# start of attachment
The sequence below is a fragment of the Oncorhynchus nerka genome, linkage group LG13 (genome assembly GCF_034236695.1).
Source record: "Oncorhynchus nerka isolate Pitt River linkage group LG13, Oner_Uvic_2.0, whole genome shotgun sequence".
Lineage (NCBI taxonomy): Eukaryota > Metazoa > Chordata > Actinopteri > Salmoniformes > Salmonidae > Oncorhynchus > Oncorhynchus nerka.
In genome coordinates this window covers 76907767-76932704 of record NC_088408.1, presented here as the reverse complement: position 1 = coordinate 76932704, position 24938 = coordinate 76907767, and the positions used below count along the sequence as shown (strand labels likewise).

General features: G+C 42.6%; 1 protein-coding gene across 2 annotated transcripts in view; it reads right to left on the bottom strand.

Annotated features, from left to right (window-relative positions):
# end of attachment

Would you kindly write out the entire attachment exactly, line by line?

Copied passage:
The sequence below is a fragment of the Oncorhynchus nerka genome, linkage group LG13 (genome assembly GCF_034236695.1).
Source record: "Oncorhynchus nerka isolate Pitt River linkage group LG13, Oner_Uvic_2.0, whole genome shotgun sequence".
Lineage (NCBI taxonomy): Eukaryota > Metazoa > Chordata > Actinopteri > Salmoniformes > Salmonidae > Oncorhynchus > Oncorhynchus nerka.
In genome coordinates this window covers 76907767-76932704 of record NC_088408.1, presented here as the reverse complement: position 1 = coordinate 76932704, position 24938 = coordinate 76907767, and the positions used below count along the sequence as shown (strand labels likewise).

General features: G+C 42.6%; 1 protein-coding gene across 2 annotated transcripts in view; it reads right to left on the bottom strand.

Annotated features, from left to right (window-relative positions):